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Some 2,200 teens turned their tassels to the left Monday and Tuesday as Charles County Public Schools recognized the graduating class of 2012.

“It seems like yesterday she was graduating from kindergarten,” Wanda Cave of La Plata said about her daughter, Amanda Walter, 17.

Cave parked herself at the top of the entrance ramp to the Show Place Arena in Upper Marlboro waiting for the La Plata High School graduates to line up in order to get a picture of Amanda and her friends.

La Plata, Henry E. Lackey, Thomas Stone, Westlake and Maurice J. McDonough high schools held ceremonies at the arena Monday and Tuesday while North Point held its graduation ceremony at the school’s convocation center Tuesday evening.

Tiskisha Robinson, 17, received a completion certificate Tuesday from Lackey.

Having completed the life skills program at Lackey, Robinson said she is continuing to the Adult Independent Program at the Robert D. Stethem Educational Center.

She said Tuesday that she was excited for graduation as she was going “to walk and get some awards.”

Hundreds of proud parents, guardians, family and friends filled the arena and the auditorium at North Point earlier this week awaiting their graduate’s walk across the stage and handshakes with school officials, symbolizing that they officially were high school graduates.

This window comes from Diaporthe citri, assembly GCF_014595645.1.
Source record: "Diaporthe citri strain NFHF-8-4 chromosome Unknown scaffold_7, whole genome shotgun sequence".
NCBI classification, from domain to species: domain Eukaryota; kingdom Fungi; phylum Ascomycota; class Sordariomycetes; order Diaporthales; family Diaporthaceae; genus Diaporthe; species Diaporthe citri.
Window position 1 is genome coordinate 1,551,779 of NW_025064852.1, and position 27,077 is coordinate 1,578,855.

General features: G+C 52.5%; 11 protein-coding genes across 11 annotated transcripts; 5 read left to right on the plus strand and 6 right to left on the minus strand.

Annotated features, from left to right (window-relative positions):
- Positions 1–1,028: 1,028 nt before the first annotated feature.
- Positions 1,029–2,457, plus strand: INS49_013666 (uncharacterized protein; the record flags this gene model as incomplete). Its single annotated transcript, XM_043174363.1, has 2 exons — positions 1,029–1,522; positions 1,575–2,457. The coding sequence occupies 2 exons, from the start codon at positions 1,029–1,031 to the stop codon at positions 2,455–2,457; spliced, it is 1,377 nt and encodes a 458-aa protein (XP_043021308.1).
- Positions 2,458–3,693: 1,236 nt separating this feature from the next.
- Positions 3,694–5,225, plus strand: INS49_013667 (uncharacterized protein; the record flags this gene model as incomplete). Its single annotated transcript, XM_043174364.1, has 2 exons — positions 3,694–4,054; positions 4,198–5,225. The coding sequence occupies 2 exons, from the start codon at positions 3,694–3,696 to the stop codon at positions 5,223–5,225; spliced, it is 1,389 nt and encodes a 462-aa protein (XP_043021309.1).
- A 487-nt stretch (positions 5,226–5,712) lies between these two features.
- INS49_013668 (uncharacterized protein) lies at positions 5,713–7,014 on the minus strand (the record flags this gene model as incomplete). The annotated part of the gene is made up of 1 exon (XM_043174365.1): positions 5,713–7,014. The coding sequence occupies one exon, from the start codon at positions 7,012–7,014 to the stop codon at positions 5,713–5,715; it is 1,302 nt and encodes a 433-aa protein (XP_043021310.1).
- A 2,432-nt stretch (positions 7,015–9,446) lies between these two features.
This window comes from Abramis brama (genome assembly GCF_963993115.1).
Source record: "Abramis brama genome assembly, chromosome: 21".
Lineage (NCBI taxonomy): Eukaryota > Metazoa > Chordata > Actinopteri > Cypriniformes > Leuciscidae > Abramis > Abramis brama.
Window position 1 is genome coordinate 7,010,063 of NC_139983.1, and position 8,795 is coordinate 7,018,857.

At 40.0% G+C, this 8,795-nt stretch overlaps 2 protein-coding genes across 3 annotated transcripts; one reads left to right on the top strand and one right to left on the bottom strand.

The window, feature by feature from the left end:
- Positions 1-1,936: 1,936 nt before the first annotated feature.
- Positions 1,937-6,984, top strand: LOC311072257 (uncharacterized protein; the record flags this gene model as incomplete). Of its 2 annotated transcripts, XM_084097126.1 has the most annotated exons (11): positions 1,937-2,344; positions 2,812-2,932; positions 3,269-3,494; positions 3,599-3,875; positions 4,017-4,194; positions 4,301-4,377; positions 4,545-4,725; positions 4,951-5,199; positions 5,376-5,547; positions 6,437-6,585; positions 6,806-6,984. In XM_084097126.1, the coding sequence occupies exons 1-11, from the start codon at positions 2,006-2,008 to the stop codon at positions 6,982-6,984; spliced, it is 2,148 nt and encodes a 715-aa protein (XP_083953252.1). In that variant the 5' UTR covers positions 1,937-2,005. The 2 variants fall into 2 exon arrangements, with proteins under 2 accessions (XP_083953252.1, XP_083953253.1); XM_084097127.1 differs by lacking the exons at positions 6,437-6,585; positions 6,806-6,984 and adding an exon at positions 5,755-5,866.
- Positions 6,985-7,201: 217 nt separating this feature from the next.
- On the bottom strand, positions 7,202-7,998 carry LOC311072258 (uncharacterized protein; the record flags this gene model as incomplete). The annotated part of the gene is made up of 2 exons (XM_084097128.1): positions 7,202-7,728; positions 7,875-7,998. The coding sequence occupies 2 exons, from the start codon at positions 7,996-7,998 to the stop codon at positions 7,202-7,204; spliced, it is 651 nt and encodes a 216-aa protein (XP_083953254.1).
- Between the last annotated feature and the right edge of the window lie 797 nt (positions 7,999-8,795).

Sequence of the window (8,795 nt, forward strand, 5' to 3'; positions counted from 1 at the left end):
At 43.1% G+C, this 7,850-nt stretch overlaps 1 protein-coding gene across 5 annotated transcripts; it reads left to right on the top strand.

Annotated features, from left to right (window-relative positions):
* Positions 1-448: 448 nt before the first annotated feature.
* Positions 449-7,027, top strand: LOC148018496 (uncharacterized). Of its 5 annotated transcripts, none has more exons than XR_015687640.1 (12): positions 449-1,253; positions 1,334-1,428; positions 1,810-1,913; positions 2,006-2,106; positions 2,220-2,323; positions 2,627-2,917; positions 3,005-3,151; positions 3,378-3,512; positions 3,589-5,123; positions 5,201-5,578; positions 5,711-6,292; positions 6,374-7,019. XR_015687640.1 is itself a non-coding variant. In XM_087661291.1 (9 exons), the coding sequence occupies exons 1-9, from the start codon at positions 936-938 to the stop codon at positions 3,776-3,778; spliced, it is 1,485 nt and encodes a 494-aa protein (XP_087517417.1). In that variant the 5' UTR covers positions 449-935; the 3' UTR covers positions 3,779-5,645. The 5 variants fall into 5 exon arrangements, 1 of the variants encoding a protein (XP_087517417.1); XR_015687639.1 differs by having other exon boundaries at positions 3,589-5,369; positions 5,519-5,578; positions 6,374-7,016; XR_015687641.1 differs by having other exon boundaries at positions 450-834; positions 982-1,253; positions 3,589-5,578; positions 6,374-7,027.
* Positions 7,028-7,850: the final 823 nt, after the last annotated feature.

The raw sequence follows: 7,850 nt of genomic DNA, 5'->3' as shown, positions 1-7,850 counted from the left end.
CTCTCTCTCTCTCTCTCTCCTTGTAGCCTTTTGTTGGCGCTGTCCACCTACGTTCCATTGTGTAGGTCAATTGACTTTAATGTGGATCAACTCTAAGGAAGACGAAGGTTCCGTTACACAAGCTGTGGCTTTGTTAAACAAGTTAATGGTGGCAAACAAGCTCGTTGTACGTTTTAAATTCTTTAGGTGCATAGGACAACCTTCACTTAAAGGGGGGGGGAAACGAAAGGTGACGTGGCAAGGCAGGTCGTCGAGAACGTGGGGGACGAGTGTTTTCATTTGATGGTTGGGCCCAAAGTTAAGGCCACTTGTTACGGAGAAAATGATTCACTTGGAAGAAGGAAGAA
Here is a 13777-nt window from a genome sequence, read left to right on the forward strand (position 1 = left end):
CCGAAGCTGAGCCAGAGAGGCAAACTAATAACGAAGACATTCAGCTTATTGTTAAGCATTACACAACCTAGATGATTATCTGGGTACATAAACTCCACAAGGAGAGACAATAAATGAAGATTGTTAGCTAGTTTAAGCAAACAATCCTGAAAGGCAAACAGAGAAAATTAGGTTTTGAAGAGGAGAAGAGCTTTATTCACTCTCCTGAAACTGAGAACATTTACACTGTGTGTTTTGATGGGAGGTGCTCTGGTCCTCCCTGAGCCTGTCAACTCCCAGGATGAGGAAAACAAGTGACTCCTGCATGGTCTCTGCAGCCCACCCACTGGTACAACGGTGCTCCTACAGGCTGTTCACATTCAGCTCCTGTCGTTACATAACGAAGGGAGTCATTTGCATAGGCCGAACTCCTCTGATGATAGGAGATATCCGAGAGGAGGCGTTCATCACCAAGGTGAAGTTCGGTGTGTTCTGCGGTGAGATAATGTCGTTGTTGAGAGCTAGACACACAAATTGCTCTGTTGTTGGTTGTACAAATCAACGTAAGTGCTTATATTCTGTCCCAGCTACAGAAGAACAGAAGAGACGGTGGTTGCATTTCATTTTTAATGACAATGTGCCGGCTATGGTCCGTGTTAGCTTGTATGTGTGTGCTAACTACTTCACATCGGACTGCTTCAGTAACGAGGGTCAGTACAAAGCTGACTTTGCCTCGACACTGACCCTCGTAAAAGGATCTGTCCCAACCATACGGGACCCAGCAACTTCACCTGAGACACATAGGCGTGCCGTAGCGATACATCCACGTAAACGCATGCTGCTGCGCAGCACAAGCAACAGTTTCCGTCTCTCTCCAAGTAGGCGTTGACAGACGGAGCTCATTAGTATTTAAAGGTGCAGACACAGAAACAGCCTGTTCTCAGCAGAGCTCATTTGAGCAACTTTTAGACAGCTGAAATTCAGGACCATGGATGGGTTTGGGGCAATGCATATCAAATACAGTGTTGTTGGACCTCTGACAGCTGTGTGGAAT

“I’m so proud of him. … I know he is going to do great things,” said Michele Corley, mother of Lackey graduate Ryan Thomas, 18.

Joseph Butler of Middlesex, N.C., said he was very proud of his granddaughter, Lackey graduate Asya Young, 18.

“I remember the day she was born. It doesn’t seem like she is 18 to me,” Butler said.

Joyce and Ron Heath of La Plata were proud of their grandson, Ron Heath III, 18. Joyce Heath said she was excited to see her grandson graduate from the same high school La Plata that she attended.

Student speakers at each of the graduations spoke of the future.

La Plata valedictorian Raleigh Joyner, 18, told his class that it was difficult to give advice.

“I’m just as petrified and anxious as most of you are,” he said.

Joyner said the class of 2012 is no longer safe within the protection of high school.

Graduates now have to find their own way “in this vast and unpredictable universe.”

Student speakers reminisced over the past four years talking of friends made and lessons learned such as “seniors aren’t as scary as we thought they were freshman year,” said Lackey class president Jehnae Linkins, 18.

Speakers also thanked, on behalf of the class, all who have helped along the way.

Erica Richardson, 18, valedictorian for McDonough, asked the audience and school staff to look around at the graduates.

“What’s amazing right now, as I look out at all of my classmates waiting so patiently for their high school diplomas, is that for the first time in a long time we’re not texting, or typing on a laptop, or taking pictures with our cellphones,” she said.

Richardson said the graduates all were sitting together and they all were living in the moment and saying, rather than electronically communicating, the words “thank you” to all who helped them.